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Change Coldfusion Temporary Files Location Used by GetTempDirectory()

I wanted to change the default location Coldfusion uses for temporary storage when using:

<cffile action="upload">

This meant changing the default location returned by GetTempDirectory()

EDIT %CFusion%\runtime\servers\coldfusion\SERVER-INF\jrun.xml Comment this line:

<attribute name="temporaryDirectory">{jrun.server.rootdir}/SERVER-INF/temp</attribute>

Add this key:

<attribute name="temporaryDirectory">{YourFullTempFolderPath}</attribute>

So that you have this:

<!-- <attribute name="temporaryDirectory">{jrun.server.rootdir}/SERVER-INF/temp</attribute> -->
<attribute name="temporaryDirectory">C:\ExampleCustomTempPath</attribute>

RESTART the Coldfusion Application service

NOTE: Coldfusion will create a subfolder in the temporary directory named wwwroot-tmp

Android Emulator Virtual Hosts with IIS

I do most of my development locally (using my local IIS webserver). My local webserver makes use of host headers to host multiple development sites on a single IP. After reading several articles and blog entries I was unable to find a good solution to allow using host headers with Android. The emulator can access the host machine out of the box on, but that will only show you the default IIS site.

Tom Deryckere's article ( explains how to get host headers working on the emulator, but I didn't want to run terminal commands every time I launched the emulator or keep updating my host file across mulitple emulator images (I'm really lazy.)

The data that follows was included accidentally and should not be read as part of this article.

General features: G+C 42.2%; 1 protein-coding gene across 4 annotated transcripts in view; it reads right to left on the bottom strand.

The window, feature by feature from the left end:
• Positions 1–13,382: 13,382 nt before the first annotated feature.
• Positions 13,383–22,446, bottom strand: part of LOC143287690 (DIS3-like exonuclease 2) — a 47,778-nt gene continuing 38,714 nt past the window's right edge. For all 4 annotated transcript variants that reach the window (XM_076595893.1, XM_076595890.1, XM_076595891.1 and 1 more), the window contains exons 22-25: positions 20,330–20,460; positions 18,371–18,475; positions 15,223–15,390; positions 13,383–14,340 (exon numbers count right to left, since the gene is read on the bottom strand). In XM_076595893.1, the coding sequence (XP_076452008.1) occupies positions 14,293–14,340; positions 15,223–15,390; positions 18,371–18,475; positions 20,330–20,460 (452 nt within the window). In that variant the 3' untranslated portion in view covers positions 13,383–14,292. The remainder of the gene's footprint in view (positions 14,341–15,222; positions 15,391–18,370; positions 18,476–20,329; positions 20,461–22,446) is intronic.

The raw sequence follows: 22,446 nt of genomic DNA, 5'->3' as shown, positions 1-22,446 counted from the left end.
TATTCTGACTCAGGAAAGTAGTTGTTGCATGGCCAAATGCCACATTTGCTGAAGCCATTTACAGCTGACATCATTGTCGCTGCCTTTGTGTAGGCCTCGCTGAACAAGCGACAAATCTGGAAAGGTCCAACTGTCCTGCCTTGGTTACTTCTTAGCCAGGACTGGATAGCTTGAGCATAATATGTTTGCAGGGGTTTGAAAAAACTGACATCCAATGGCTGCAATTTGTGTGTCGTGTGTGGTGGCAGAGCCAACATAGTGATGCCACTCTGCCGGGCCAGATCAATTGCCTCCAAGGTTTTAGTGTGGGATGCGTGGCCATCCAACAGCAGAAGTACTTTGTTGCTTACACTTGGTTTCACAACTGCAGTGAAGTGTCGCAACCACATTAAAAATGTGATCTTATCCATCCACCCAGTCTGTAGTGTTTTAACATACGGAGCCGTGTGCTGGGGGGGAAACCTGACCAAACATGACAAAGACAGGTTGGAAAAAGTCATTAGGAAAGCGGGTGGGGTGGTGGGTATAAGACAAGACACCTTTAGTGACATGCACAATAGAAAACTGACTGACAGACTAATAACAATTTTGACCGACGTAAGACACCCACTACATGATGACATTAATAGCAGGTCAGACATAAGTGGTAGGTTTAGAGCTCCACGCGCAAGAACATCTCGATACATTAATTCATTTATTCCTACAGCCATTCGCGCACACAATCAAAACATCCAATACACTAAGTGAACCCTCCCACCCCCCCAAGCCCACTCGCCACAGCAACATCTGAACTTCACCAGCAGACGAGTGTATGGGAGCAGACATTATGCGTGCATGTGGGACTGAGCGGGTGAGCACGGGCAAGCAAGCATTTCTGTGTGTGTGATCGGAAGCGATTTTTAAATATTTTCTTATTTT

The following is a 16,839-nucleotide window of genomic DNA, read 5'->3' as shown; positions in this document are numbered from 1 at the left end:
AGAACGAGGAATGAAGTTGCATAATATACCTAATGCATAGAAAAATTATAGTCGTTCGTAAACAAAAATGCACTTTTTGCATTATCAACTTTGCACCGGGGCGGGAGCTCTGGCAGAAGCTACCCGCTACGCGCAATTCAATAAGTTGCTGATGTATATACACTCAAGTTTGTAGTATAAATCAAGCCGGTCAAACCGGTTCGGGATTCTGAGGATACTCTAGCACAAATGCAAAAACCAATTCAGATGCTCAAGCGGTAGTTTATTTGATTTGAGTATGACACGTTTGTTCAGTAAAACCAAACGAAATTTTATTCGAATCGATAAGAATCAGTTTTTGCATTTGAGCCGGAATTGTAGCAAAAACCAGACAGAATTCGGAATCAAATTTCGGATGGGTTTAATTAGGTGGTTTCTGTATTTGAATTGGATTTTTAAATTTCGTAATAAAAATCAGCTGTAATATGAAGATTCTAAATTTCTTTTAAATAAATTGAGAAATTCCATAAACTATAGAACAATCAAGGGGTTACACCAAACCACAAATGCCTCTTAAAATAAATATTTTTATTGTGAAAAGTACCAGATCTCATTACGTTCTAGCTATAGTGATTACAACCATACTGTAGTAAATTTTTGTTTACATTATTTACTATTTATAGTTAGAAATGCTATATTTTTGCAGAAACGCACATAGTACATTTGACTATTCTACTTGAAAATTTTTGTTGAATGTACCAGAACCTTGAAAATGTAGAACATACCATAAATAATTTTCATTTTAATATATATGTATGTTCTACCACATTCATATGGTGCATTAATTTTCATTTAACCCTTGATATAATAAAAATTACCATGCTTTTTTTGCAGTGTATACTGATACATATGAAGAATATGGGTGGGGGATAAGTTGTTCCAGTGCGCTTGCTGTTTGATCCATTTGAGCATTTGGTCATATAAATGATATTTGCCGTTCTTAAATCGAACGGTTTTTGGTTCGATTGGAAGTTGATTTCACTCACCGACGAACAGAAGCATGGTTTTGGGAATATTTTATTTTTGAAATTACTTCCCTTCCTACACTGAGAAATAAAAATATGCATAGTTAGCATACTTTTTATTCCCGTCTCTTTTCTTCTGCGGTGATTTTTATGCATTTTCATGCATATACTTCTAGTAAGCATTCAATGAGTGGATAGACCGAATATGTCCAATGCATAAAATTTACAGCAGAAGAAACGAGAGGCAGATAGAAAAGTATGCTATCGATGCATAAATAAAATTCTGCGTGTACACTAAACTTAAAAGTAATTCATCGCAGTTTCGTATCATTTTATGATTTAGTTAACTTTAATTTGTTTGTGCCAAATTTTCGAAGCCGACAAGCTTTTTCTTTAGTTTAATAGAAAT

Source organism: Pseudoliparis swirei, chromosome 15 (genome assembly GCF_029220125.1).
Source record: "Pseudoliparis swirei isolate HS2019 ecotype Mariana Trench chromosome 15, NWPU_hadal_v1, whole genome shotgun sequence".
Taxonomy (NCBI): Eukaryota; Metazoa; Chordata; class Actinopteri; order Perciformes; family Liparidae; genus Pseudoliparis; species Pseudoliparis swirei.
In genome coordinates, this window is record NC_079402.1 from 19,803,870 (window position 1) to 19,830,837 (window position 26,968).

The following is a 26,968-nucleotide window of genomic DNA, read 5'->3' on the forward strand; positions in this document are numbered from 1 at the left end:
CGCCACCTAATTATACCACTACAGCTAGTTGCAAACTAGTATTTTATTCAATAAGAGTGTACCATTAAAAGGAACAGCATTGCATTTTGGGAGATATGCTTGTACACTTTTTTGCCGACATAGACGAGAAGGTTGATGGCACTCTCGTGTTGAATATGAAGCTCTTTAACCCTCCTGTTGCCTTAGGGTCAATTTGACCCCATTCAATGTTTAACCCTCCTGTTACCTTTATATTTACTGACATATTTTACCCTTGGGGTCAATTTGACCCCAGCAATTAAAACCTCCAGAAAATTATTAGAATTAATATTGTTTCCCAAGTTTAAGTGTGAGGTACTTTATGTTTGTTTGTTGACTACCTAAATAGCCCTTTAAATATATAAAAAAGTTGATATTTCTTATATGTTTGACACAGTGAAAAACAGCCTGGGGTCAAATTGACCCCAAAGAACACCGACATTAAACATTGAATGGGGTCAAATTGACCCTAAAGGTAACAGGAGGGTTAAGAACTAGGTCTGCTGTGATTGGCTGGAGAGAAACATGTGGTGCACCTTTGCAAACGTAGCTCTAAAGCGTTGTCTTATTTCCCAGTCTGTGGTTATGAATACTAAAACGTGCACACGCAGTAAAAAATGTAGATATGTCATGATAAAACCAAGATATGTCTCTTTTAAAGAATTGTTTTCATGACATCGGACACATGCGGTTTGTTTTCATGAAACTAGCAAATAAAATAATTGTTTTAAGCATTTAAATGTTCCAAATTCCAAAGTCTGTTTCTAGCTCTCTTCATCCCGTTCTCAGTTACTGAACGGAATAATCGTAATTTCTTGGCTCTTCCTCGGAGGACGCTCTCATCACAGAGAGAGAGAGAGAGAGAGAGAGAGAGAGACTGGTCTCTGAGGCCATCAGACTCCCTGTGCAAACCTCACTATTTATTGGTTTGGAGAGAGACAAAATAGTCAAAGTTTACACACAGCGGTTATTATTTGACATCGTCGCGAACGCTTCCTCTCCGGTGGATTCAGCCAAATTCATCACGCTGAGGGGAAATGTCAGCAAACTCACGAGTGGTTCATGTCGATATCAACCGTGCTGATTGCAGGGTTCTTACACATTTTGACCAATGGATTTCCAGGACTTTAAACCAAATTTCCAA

The solution was pretty simple and I'm embarrassed that I didn't think of it before. I simply added another binding entry to a new port:

In IIS Manager:

  1. Select the site you want to access
  2. Click 'Bindings' in the right side Actions pane
  3. Click 'Add...' on the Site Binding dialog that is displayed
  4. Give the site a any valid port number that is not currently in use (example 9191)

Now in the Android emulator you can access your site using

FCKEditor in Coldfusion

I began using FCKEditor long before it was included with Coldfusion. I've continued to use my own implemenation even after the release of Coldfusion 8.

There was a vulnerability found in the included FCKEditor:

I applied the patch to my server and it also broke my own FCKEditor instance. I received "403 Access Denied" errors when using the FCKEditor file browser. After much time and effort the solution is pretty simple:

Add this to your JVM args in jvm.config: -Dcoldfusion.fckupload=true

***CAREFUL about copying and pasting the text above. Hidden carriage returns will cause CF to fail on startup.***

Even if you are not using the Coldfusion FCKEditor you still need to enable FCKEditor uploads. The updated JAR must have a built-in request filter for "filemanager".

http vs. https links.

Thanks to Tim Jackson for bringing this one to my attention. Since I've worked in Coldfusion I've always used code similar to this:

<cfset variables.protocol = iif(CGI.SERVER_PORT EQ 443, de("https"), de("http"))>

So that I could avoid the "This page contains unsecure items." message when embedding Flash, Javascript, images, etc.

<img src="#variables.protocol#://"/>

Tim advised me that he had found a new way to avoid this without using server-side code:

<img src="//"/>

Apparently the browser retains the current protocol. I've tested this in IE7 and Firefox using images, Flash, anchors, and javascript.